There are lots of hard jobs in the world: things that are tough to do, tasks that require highly skilled trainings.
The first one that comes to my mind is catching crabs near Alaska like we see on television; just imagine those tough guys fighting the wind and high waves on ships. How about being a firefighter? Certainly, it is not easy for many people to go into blazing fire when everyone else is trying to escape it; there are too many risks.
What else? How about mining? You go several hundred feet down the earth and work in the dark? Not for me. How about window cleaning jobs on those skyscraper buildings? It is too scary even to watch them. What else? The fact is, if you ask 10 people what the toughest jobs are, probably, you are going to get 10 different answers.
I want to suggest one more, the one that is, without doubt, the hardest job of all: being a person who accepts others who do not like you.
There are countries that make lots of high tech weapons like missiles and submarines but have a hard time even talking with countries they do not agree with.
Certainly, making friends or bringing reconciliation is the toughest job in the world.
Almost every day we hear stories about violence: from the clashes between the Palestinians and Israeli forces to the killings of ethnic minorities by Islamic Militants in Northern Iraq to the Police brutality toward black men across the United States and to, more recently, Al Qaeda’s terrorist attacks in Paris. And beneath most of these incidents were racial and religious conflicts and they may be one of the toughest tasks to solve.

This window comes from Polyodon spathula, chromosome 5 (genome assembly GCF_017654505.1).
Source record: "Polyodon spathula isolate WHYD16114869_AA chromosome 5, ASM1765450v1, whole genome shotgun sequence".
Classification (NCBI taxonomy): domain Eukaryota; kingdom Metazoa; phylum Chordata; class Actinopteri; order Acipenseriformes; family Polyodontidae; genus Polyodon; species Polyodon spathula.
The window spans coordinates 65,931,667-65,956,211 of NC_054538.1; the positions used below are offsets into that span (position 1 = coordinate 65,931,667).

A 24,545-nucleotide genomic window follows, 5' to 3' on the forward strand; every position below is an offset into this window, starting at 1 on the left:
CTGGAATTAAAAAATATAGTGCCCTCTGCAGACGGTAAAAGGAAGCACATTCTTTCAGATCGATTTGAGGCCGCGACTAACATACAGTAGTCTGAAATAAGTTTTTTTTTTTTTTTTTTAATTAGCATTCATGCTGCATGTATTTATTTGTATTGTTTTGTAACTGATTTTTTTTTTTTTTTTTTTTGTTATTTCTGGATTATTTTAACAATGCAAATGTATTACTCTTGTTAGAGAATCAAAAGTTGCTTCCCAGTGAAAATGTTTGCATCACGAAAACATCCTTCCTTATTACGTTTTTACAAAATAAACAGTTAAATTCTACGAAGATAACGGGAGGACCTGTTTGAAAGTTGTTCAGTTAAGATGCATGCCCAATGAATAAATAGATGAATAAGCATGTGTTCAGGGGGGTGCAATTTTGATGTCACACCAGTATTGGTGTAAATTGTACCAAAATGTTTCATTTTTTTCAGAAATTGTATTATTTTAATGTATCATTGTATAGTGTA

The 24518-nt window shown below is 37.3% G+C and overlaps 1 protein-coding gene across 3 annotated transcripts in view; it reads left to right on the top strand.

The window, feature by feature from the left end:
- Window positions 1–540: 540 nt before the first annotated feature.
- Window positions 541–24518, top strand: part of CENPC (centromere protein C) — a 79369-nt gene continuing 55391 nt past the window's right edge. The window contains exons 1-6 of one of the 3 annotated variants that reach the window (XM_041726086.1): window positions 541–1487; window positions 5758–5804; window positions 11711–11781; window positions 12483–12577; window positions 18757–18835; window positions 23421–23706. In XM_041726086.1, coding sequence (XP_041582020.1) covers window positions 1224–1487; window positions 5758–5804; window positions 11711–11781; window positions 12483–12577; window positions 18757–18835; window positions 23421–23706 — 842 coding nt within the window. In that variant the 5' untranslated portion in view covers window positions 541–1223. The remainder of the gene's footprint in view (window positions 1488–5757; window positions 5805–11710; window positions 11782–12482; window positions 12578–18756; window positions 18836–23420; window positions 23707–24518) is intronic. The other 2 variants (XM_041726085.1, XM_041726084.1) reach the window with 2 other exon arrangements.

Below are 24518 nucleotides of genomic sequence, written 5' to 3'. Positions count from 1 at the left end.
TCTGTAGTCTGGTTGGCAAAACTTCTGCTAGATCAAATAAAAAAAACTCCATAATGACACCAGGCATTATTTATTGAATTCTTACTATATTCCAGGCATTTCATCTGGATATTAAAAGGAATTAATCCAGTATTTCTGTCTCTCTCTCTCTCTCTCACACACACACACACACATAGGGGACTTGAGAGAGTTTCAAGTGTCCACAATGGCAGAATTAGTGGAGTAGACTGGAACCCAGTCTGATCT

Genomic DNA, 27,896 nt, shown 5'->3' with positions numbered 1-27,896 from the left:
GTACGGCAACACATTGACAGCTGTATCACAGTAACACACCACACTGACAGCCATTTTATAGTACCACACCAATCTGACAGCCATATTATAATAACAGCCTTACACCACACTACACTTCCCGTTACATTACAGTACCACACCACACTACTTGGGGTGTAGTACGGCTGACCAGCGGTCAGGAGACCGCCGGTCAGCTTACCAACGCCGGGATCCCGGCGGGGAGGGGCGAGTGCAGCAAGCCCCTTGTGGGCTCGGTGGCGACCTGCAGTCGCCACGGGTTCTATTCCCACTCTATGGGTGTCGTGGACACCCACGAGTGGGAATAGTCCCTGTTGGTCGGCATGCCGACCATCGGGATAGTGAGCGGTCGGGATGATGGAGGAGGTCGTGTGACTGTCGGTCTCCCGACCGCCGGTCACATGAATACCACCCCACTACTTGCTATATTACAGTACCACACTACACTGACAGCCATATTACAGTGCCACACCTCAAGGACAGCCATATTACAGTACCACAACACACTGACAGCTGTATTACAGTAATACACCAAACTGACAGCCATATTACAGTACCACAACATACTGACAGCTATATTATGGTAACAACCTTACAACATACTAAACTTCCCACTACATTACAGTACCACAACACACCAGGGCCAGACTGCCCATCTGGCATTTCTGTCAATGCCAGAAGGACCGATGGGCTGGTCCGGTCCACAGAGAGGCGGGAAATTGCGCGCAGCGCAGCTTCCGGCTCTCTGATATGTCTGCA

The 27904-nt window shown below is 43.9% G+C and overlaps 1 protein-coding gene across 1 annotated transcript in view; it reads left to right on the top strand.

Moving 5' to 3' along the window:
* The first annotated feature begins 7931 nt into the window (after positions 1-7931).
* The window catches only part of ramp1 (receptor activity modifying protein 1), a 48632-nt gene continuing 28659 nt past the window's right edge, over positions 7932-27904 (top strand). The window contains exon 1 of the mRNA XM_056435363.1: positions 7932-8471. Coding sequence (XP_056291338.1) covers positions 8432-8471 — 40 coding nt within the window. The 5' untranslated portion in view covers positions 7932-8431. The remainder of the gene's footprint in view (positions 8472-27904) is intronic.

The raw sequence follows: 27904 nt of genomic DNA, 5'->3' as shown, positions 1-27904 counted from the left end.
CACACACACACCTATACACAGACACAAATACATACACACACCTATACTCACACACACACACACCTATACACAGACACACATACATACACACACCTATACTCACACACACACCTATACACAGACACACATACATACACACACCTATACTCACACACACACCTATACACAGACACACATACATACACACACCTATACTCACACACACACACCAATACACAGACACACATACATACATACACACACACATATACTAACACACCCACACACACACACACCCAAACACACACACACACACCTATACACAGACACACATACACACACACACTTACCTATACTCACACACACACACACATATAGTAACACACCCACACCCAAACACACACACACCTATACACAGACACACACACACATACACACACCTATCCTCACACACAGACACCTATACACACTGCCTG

One thing I did was read the story of Hagar and Ishmael in Genesis 21. In this not-often-read (at least in my church tradition) biblical story, where Hagar and Ishmael are thrown away into the wilderness out of conflicts between Sarah and Hagar, God is saying to Hagar, “Dear, do not be afraid; lift up the boy and hold him fast with your hand… I will make a great nation of him.” God gives Hagar a promise that was almost identical to the promise given to Abraham: that He would make her descendants “too numerous to count.”
People think that they can claim God in an exclusive way based on their creeds or ideologies and that exclusivism brings to the world the division of “We and They,” which I think is the cause of all the conflicts we face. But we cannot claim God based on who we think we are; God claims us all regardless of who we are.
The world always leads us to the division of “We and They.” But God wants us to know that God also cares about them as much as God cares about us.
I have this Muslim friend who loves to stop by my church and likes to talk with me. A very genuine person, he has asked me questions like “Sam, This is Ramadan. I am supposed to fast but I am not now. Do you guys also fast in church?” “Do you Christians allow men to have more than one wife?” And one day, he said to me, “Sam, someday, would you like to visit Iran with me?”
That day, on my way home, I thought that I might not be able to visit Iran with him anytime soon, but it was wonderful to have a friendship with him. The more I talked with him, the better I learned about him. Not only that, it helped me rethink of who I am as a Christian. Through the encounter, I realized that he was just a human being just like me who was trying to be faithful to his faith tradition but finding it not easy.
As fallible human beings, we may not be able to solve all those conflicts between religions that we hear about on the news. But at least we can have a genuine friendship and talk with our neighbors of other faith and find where we are through that encounter. I think that is the beginning of peace-making here in our community.
Sam Park, PhD
Associate Professor of Preaching & Director of DMin Program American Baptist Seminary of the West & Graduate Theological Union